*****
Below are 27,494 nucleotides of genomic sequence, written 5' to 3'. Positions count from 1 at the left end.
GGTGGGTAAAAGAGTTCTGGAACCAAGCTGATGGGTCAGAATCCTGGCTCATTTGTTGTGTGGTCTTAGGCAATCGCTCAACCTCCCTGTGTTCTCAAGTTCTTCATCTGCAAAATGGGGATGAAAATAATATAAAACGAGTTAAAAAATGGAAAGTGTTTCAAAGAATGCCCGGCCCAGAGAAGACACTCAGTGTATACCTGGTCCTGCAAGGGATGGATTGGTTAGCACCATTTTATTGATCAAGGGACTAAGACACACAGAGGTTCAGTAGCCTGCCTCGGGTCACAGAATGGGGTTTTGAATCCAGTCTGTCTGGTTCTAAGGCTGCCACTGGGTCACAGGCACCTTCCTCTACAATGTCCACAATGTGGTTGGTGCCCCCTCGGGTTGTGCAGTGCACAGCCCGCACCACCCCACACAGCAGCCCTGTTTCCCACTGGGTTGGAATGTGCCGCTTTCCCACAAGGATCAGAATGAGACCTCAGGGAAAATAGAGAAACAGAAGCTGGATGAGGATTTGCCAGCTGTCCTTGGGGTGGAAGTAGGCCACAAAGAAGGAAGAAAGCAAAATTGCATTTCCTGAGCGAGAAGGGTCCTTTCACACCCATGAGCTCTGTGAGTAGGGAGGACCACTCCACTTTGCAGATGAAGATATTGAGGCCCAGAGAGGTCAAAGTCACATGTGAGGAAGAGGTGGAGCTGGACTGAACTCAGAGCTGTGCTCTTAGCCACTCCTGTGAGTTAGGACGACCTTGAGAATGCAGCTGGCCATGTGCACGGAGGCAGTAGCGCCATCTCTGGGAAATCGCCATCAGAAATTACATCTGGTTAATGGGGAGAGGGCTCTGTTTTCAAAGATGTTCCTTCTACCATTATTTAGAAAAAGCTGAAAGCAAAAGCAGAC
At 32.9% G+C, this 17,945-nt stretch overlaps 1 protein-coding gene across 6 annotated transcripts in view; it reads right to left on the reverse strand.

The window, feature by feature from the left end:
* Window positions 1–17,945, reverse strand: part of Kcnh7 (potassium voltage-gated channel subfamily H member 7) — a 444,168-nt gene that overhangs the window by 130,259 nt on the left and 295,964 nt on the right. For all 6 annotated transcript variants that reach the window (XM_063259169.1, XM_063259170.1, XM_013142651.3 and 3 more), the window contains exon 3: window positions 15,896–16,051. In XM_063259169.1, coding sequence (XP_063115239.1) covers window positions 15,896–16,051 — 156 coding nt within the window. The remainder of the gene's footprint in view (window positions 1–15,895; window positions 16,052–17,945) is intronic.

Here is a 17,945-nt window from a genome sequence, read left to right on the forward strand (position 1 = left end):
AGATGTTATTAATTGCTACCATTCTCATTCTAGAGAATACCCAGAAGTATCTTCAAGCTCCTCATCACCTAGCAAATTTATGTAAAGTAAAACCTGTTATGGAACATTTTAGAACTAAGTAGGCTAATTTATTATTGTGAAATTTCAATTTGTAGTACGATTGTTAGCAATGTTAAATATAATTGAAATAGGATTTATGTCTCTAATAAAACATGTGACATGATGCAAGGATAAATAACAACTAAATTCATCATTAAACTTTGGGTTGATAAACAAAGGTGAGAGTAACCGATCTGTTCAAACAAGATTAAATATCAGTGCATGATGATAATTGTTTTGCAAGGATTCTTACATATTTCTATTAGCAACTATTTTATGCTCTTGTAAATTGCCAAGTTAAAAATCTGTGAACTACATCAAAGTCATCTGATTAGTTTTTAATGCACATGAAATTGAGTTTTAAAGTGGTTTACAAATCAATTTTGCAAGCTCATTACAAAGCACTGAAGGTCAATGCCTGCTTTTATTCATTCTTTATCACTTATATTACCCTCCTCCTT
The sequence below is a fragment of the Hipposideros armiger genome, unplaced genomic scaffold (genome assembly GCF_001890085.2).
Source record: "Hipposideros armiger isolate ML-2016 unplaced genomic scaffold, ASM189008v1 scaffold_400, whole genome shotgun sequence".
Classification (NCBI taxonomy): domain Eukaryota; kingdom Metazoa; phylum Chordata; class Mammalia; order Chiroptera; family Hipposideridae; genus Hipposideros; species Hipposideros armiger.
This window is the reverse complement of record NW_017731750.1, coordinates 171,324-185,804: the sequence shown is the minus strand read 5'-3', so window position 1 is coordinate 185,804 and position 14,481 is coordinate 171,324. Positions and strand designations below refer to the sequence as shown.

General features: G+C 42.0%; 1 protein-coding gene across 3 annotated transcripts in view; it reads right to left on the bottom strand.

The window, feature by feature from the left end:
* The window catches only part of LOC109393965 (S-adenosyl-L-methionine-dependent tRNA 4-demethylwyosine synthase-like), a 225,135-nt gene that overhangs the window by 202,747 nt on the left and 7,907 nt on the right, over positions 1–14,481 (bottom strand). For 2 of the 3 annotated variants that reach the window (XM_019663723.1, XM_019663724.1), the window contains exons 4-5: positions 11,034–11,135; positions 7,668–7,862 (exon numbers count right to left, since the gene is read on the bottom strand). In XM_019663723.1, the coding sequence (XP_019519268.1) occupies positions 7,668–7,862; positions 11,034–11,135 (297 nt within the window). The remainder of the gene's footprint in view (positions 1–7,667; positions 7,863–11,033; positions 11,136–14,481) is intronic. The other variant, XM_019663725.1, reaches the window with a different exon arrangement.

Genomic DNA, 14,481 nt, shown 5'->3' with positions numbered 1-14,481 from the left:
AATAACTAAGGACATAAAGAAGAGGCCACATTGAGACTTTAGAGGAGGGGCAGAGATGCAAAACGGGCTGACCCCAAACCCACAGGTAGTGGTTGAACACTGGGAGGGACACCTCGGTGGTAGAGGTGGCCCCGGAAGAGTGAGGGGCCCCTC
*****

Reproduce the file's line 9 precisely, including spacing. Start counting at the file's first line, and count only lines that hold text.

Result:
Source record: "Hipposideros armiger isolate ML-2016 unplaced genomic scaffold, ASM189008v1 scaffold_400, whole genome shotgun sequence".